posted by Dane on 27-03-12

Sharia is not a law or system. It is a method to ensure submission as per q'aran. Saying islamic law is like calling the koala, a koala bear. For justice to work in law court administration both a prosecutor and a defence counsel is required. One iman of informal credentials, even with the best of intentions, cannot with his book, be an alternative court system. Sharia may be acceptable in the desert to structure a tribe into submission but in modern society, the Baroness is right!


posted by Denis MacEoin on 27-03-12

Sarah does well to try to balance this piece, but I think she is better informed about the myth of shari'a and its application than with how it is applied. To make things simple, I suggest she go to some of the online shari'a sites that are run in this country and abroad, where she will find no end of rulings, usually with reference to previous fatawa (fatwas), that argue for actions incompatible with British legal standards. Or she should make reference to a popular manual of shari'a law such as 'umdat al-salik (Reliance of the Traveller), which is available in English translation. She may like to note one example of how Westerners are presented with anodyne versions of the law. In the English text, there is no reference to slavery or slaves, whereas the Arabic text has frequent references (because slavery is lawful in Islam). She will find a ruling that a Muslim cannot be put to death for the murder of a non-Muslim. That a woman can only marry with the permission of a male wali or guardian (not a non-Muslim), A virgin bride's father or grandfather may force her to marry, a non-Arab man may not marry an Arab woman, a non-Muslim man may not marry a Muslim woman, a Muslim man may not marry a Zolroastrian, an idol worshipper, an apostate from Islam, a woman with one parent who is Jewish or Christian, while the other is Zoroastrian, a man of lowly profession may not marry the daughter of someone of superior profession, that it is 'offensive' to send a Muslim child to a non-Muslim day-care centre, the only acceptable witnesses to a marriage are two men (not one man and two women), and much more. Many Muslim rulings surrounding marriage and child custody are entirely unacceptable in Western society. Muslims are the incomers here, and they must adapt to our laws and customs, not the other way round. Islamic law is antiquated and is frozen because its sources (mainly the Qur'an and the ahadith) are deemed divine and unchangeable. If a Muslim society is willing to accept that (and tie itself to the past), that's fine. But we are under no obligation to take such laws and customs to our hearts.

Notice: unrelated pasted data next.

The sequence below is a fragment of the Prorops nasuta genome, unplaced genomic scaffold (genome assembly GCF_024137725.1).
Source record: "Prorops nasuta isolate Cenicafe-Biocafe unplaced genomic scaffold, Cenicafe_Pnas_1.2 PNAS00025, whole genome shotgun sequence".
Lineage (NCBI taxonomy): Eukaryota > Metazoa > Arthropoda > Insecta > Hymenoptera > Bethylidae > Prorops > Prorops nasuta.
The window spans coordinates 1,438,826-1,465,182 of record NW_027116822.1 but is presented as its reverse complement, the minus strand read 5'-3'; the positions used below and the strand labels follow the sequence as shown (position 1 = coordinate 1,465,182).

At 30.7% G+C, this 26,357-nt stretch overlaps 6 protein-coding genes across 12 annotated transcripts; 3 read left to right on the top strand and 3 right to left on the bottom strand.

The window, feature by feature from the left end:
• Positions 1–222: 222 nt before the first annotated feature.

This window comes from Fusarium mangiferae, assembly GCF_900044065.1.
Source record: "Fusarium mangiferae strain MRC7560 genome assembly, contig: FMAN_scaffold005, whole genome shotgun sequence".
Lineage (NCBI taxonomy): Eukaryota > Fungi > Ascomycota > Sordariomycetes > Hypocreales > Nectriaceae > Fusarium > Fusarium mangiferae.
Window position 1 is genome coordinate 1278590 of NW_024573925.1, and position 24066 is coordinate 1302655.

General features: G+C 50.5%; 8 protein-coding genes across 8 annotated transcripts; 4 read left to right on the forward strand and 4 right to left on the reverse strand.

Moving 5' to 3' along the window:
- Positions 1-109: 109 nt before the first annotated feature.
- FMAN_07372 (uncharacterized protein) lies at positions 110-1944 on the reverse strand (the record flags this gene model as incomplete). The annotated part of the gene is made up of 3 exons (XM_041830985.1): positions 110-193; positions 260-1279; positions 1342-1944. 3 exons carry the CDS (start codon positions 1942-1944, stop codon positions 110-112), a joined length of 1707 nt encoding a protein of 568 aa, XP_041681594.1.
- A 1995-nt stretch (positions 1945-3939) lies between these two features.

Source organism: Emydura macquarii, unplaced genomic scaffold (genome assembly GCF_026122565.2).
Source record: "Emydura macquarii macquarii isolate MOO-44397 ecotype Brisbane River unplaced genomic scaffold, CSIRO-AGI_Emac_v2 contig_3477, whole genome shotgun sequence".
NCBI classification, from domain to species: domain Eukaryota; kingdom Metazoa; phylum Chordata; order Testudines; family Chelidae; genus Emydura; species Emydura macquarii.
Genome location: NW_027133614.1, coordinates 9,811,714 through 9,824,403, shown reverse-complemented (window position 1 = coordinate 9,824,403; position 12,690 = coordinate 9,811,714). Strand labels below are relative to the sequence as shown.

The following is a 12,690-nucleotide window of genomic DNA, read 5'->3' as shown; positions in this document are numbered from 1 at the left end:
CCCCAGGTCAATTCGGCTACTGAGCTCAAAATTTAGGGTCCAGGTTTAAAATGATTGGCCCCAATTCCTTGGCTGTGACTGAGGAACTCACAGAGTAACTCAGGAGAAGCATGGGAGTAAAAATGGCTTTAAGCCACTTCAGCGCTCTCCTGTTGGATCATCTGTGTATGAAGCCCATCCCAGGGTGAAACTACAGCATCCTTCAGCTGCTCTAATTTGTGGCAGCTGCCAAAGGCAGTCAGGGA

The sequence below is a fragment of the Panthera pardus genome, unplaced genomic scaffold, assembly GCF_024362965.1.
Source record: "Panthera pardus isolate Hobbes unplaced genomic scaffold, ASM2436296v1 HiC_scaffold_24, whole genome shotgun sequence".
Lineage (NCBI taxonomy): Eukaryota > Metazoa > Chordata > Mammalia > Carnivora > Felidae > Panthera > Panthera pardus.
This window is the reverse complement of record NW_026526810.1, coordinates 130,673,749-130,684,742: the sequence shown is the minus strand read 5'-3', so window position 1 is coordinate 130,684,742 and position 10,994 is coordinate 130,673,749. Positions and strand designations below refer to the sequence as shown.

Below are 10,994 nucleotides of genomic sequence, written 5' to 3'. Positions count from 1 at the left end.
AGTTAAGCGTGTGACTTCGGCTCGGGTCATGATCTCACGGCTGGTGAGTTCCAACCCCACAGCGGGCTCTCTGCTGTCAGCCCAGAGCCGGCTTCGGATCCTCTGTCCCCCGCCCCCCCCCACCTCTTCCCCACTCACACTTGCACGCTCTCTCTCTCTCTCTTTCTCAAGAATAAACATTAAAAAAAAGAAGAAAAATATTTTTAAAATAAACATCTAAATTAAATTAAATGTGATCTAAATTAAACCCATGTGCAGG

posted by VivKay on 21-06-12

The Scripture talks about nations, not people being inter-dispersed over the world. Islam should never have been introduced into the UK, a country with its foundations in Christianity. There's no self-regulatory pressures if the laws of UK end up adjusting to the demands of this community. After years of women's rights and votes for women, Sharia law is misogynistic and a backward step into the Middle Ages. Each nation should enshrine it's best traditions and culture, not allow a descend into oppression from splinter groups from foreign nations. Overpopulation and over-fertility has been part of allowing this oppressive religion to spread to the West. It's "white guilt", not compassion, that's driving much of the immigration into Western nations.


posted by carl on 17-09-12

Its very simple really. If you are of islam and choose to live in Great Britain you are in no position to complain. Comply with our laws and customs or stay where you are. The lure of money or what ever it is that leads you to leave a community you do respect is clearly the problem you should be addressing.


posted by Desmond Forde on 27-12-14

This is madness this is against everything the people have fought for over the centuries. We have laws to protect all out rights as free people. To bring Sharia means the child rapes all over the country are acceptable and part of the British justice system. It gives the green light for the raping of woman and children. Think of the future for all woman and children of all faiths. Think of Rotherham and every city and town where these child rapes have happened and rapes by non muslims. The Politicians of the past and your ancestors who fought against slavery and crimes against woman and children, they would be screaming at our left wing shameful Politicians. Do not vote for conservative, labour or liberal. Vote for UKIP and kick out Sharia law as it breeds hatred.